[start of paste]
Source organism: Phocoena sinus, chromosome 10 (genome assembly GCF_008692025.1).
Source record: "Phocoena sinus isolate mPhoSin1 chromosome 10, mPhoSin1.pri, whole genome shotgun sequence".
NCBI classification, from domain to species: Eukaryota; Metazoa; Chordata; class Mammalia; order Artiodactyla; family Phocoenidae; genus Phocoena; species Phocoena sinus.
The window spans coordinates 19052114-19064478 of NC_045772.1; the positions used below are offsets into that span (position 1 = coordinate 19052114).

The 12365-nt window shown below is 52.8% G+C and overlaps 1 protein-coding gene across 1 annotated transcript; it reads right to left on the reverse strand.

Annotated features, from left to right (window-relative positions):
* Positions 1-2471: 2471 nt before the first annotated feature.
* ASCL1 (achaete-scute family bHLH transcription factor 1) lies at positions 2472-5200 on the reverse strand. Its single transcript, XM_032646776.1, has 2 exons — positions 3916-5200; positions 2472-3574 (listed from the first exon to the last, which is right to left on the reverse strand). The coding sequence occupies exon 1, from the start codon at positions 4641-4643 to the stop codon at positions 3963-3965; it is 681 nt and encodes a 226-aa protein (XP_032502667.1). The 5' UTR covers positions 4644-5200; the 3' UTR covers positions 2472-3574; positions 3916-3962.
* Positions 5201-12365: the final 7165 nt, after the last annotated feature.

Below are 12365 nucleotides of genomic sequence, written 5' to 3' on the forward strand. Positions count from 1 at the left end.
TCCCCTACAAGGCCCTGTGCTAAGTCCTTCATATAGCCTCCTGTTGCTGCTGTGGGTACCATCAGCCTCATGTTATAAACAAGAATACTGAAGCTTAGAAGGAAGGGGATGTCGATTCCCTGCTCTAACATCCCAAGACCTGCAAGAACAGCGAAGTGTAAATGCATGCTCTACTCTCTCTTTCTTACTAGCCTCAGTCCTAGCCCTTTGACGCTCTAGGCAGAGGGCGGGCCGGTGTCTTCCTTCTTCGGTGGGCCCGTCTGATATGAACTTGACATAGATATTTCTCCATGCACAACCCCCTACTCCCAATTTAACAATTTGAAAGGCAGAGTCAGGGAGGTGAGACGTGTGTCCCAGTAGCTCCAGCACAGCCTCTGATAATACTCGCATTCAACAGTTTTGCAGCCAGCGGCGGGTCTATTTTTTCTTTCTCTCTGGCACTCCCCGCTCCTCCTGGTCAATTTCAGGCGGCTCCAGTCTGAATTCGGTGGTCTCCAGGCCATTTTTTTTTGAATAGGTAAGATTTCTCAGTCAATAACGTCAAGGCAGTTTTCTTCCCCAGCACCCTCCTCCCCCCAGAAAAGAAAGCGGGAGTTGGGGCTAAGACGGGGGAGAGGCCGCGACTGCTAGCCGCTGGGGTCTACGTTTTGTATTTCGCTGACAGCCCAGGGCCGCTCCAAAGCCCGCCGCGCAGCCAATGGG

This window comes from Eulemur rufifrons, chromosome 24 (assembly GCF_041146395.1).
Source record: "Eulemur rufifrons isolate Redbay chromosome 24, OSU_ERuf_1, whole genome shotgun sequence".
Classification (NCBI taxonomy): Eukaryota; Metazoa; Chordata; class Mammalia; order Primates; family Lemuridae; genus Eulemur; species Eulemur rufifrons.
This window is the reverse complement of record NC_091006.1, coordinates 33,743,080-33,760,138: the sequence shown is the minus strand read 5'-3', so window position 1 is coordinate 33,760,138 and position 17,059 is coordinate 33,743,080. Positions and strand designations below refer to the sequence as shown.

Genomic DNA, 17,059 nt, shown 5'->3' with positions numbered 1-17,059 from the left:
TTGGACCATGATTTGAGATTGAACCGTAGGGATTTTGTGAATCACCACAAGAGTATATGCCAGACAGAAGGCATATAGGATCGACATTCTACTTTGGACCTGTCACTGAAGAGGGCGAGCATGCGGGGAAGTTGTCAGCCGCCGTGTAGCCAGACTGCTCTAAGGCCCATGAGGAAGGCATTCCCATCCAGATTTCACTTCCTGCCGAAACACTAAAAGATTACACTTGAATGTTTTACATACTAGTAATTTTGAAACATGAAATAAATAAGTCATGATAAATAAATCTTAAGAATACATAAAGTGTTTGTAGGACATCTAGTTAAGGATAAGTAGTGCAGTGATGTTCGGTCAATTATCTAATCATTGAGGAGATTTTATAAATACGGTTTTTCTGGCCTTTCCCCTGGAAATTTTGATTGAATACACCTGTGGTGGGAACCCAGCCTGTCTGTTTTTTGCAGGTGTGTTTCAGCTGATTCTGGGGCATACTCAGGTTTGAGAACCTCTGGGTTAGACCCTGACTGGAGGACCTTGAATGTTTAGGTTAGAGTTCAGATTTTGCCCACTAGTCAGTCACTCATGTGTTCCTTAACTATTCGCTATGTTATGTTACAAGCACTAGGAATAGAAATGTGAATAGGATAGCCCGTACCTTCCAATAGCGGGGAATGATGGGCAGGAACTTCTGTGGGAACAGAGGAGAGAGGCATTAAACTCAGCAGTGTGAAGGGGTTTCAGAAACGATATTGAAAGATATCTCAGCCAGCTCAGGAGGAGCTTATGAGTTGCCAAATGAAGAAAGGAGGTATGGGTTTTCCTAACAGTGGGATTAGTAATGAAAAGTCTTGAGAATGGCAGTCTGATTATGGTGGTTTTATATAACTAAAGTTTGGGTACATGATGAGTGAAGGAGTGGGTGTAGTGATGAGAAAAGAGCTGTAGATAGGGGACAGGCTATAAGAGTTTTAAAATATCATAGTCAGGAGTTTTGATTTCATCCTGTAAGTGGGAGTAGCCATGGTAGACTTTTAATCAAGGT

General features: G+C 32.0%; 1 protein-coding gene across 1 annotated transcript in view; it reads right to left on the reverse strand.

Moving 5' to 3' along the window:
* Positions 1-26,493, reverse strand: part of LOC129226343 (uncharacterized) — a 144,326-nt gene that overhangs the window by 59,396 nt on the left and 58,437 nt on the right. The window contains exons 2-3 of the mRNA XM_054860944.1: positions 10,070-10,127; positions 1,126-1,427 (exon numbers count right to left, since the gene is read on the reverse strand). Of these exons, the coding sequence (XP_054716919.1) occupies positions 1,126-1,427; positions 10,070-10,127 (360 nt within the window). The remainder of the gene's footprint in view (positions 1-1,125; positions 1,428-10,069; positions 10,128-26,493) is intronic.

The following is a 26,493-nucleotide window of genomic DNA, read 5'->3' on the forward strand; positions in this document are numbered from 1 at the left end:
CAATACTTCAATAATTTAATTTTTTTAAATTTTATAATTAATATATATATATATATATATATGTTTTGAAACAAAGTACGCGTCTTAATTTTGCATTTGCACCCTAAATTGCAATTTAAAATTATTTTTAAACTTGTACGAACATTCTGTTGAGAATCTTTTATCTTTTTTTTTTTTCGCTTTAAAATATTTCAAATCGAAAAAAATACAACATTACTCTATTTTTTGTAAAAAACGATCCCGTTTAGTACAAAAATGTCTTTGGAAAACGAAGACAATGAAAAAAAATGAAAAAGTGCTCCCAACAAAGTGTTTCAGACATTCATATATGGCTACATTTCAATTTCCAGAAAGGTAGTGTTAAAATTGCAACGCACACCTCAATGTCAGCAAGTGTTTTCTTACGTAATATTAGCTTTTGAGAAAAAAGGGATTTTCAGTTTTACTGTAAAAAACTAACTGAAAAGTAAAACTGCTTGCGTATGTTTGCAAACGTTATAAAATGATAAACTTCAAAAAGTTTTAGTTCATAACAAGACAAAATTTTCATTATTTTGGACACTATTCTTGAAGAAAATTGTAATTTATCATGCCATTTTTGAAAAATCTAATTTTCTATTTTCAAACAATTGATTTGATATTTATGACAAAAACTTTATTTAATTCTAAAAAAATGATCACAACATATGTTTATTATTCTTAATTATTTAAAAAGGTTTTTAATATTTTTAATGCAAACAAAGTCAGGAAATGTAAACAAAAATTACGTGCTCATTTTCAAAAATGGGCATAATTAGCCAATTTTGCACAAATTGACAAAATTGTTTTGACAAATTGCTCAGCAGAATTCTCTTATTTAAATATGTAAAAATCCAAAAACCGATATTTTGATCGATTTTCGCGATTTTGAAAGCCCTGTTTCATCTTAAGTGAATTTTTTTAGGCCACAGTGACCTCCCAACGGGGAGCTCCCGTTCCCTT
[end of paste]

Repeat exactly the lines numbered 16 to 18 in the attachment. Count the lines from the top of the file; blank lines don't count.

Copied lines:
Genomic DNA, 17,059 nt, shown 5'->3' with positions numbered 1-17,059 from the left:
TTGGACCATGATTTGAGATTGAACCGTAGGGATTTTGTGAATCACCACAAGAGTATATGCCAGACAGAAGGCATATAGGATCGACATTCTACTTTGGACCTGTCACTGAAGAGGGCGAGCATGCGGGGAAGTTGTCAGCCGCCGTGTAGCCAGACTGCTCTAAGGCCCATGAGGAAGGCATTCCCATCCAGATTTCACTTCCTGCCGAAACACTAAAAGATTACACTTGAATGTTTTACATACTAGTAATTTTGAAACATGAAATAAATAAGTCATGATAAATAAATCTTAAGAATACATAAAGTGTTTGTAGGACATCTAGTTAAGGATAAGTAGTGCAGTGATGTTCGGTCAATTATCTAATCATTGAGGAGATTTTATAAATACGGTTTTTCTGGCCTTTCCCCTGGAAATTTTGATTGAATACACCTGTGGTGGGAACCCAGCCTGTCTGTTTTTTGCAGGTGTGTTTCAGCTGATTCTGGGGCATACTCAGGTTTGAGAACCTCTGGGTTAGACCCTGACTGGAGGACCTTGAATGTTTAGGTTAGAGTTCAGATTTTGCCCACTAGTCAGTCACTCATGTGTTCCTTAACTATTCGCTATGTTATGTTACAAGCACTAGGAATAGAAATGTGAATAGGATAGCCCGTACCTTCCAATAGCGGGGAATGATGGGCAGGAACTTCTGTGGGAACAGAGGAGAGAGGCATTAAACTCAGCAGTGTGAAGGGGTTTCAGAAACGATATTGAAAGATATCTCAGCCAGCTCAGGAGGAGCTTATGAGTTGCCAAATGAAGAAAGGAGGTATGGGTTTTCCTAACAGTGGGATTAGTAATGAAAAGTCTTGAGAATGGCAGTCTGATTATGGTGGTTTTATATAACTAAAGTTTGGGTACATGATGAGTGAAGGAGTGGGTGTAGTGATGAGAAAAGAGCTGTAGATAGGGGACAGGCTATAAGAGTTTTAAAATATCATAGTCAGGAGTTTTGATTTCATCCTGTAAGTGGGAGTAGCCATGGTAGACTTTTAATCAAGGT

General features: G+C 32.0%; 1 protein-coding gene across 1 annotated transcript in view; it reads right to left on the reverse strand.